This is one in a series of posts on the Nikon Z7. You should be able to find all the posts about that camera in the Category List on the right sidebar, below the Articles widget. There’s a drop-down menu there that you can use to get to all the posts in this series; just look for “Nikon Z6/7”.
In the previous post, I reported on focus shift, and autofocus accuracy for the Nikon Z7 with the 24-70 mm f/4 Nikkor S at 35 mm focal length. Now I’ll do the same with the lens set at 70 mm. I increased the target distance to 1.8 meters. Take a look at yesterday’s post for some context on the test.
I mounted the 24-70 mm f/4 Nikkor S on the Z7 and set the focal length to 70 mm. I set up 1 meter from the target and measured the focus shift of the lens as I stopped it down from f/4 to f/11 in 1/3 stop steps.
The focus shift is S-shaped, which is something I don’t see often.
There are 10 measurements per tested aperture. They are plotted as dots. I measure the focus location in each of the Adobe RGB color planes, and which plane the measurement came from is indicated by the color of the dots. I’ve plotted the mean, mean-plus-standard-deviation, and mean-minus-standard-deviation values as lines. The amount of scattering in the dots and the distance between the mean-plus-standard-deviation and mean-minus-standard-deviation gives you an idea of the experimental error. The vertical axis is focus error at the image sensor in micrometers, with positive numbers indicating back-focus.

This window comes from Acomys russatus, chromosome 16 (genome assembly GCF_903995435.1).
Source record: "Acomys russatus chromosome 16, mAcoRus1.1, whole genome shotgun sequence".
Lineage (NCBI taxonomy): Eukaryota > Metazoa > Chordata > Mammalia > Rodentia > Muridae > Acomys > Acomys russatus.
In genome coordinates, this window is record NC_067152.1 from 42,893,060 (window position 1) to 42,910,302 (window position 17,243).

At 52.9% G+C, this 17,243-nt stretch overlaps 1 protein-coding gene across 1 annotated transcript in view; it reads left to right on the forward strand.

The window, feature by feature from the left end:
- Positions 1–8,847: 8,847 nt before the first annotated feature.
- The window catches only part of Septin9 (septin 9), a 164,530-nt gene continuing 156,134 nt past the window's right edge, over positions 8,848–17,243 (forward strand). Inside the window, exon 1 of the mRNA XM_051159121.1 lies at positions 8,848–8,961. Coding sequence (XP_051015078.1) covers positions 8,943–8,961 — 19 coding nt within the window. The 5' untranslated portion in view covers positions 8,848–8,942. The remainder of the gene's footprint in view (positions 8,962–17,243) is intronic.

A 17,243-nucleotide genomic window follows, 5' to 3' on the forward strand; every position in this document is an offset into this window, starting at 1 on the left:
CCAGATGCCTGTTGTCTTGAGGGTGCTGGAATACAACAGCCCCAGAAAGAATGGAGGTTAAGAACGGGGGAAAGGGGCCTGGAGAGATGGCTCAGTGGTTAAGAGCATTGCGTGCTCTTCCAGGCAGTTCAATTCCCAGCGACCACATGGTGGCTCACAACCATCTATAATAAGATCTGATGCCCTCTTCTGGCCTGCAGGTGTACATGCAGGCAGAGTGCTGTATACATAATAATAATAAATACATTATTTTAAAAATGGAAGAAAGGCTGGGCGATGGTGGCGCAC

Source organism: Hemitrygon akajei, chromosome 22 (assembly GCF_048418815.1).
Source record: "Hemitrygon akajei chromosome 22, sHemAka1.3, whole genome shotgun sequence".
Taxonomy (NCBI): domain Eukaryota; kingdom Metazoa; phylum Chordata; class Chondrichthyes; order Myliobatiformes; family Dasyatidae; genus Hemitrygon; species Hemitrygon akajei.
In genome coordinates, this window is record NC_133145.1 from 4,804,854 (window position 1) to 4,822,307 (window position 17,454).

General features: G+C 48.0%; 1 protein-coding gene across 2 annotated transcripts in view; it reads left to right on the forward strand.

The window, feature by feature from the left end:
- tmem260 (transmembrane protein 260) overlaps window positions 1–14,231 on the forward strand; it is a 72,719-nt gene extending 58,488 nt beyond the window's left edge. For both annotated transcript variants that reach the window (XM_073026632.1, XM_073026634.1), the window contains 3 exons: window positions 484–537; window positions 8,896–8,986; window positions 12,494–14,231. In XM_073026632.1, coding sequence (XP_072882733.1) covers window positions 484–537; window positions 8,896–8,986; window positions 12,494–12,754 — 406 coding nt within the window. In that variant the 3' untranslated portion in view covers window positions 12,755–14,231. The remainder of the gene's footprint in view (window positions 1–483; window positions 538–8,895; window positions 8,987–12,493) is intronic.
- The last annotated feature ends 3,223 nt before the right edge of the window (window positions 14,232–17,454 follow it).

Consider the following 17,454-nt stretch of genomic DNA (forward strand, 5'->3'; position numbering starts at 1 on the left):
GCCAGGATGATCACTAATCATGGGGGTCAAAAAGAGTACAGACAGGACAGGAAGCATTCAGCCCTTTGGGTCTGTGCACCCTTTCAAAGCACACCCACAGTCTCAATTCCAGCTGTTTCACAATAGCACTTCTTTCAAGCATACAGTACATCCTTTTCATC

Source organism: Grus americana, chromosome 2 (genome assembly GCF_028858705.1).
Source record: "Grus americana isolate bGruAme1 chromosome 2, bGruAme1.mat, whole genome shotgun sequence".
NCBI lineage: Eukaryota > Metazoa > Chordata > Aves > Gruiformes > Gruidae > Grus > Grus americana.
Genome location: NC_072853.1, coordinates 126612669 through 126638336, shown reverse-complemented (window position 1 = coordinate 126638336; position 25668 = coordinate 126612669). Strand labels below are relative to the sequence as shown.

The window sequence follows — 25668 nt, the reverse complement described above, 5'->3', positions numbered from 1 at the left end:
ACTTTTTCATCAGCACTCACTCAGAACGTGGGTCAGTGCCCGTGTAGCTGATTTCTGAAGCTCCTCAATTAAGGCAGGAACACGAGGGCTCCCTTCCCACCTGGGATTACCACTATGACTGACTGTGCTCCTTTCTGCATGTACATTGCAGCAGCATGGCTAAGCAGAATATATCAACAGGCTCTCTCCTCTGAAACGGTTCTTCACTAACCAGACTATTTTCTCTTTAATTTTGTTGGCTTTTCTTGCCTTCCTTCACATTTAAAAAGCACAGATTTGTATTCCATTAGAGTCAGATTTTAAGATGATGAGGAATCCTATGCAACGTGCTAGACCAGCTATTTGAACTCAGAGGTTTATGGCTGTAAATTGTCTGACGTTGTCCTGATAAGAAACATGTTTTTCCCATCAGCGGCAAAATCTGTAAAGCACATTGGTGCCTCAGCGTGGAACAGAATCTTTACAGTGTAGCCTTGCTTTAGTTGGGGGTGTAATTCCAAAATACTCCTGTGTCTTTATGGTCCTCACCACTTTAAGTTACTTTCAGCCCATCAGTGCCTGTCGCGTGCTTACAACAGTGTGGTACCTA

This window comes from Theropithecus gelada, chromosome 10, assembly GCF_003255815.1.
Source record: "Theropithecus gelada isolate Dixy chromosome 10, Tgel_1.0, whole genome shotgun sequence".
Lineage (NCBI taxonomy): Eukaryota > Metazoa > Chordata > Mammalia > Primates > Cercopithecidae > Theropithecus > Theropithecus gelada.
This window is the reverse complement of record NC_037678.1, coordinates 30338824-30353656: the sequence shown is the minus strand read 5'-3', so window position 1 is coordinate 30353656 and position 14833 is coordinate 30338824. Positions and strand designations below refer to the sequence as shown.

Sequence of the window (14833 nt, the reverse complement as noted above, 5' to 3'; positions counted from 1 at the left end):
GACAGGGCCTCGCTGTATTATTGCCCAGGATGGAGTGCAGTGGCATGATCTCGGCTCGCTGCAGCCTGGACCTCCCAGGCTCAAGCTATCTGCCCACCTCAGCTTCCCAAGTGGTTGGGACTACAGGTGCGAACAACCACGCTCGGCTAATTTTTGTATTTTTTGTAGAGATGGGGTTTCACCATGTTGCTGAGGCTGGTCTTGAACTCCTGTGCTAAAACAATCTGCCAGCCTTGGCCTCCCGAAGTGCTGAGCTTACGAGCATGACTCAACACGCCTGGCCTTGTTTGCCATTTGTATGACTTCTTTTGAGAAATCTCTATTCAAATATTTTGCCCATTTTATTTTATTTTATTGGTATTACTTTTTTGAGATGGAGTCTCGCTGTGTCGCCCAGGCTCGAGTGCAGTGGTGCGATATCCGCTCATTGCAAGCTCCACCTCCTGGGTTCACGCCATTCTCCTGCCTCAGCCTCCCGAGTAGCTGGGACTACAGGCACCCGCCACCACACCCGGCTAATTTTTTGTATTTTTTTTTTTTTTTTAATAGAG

To get a better idea of how this will influence photography, consider the circles-of-confusion (CoCs) on the sensor implied by that much focus error:
The sensor pitch on the Z7 is about 4 and a half micrometers (um), and the worst error is a bit over that. This is low focus shift. Note also the fact that all three color planes are brought into focus at essentially the same plane. That means the lens has very low longitudinal chromatic aberration (LoCA). For a relatively inexpensive zoom lens, this is a spectacular performance. A word about the negative numbers on the CoC graph: of course, the circle of confusion can’t ever really be negative, but I am using negative numbers to represent front-focusing.
Now let’s look at how well the camera does with automatic focusing using AF-S and user-controlled spot selection.
The CoC graph is again more instructive.
The scatter is low, even wide open. The errors are worst at f/5.6 and are back-focused far enough to give CoCs of about two sensor pitches.
Turning now to AF-C:
About the same as AF-S.
This is good autofocus performance.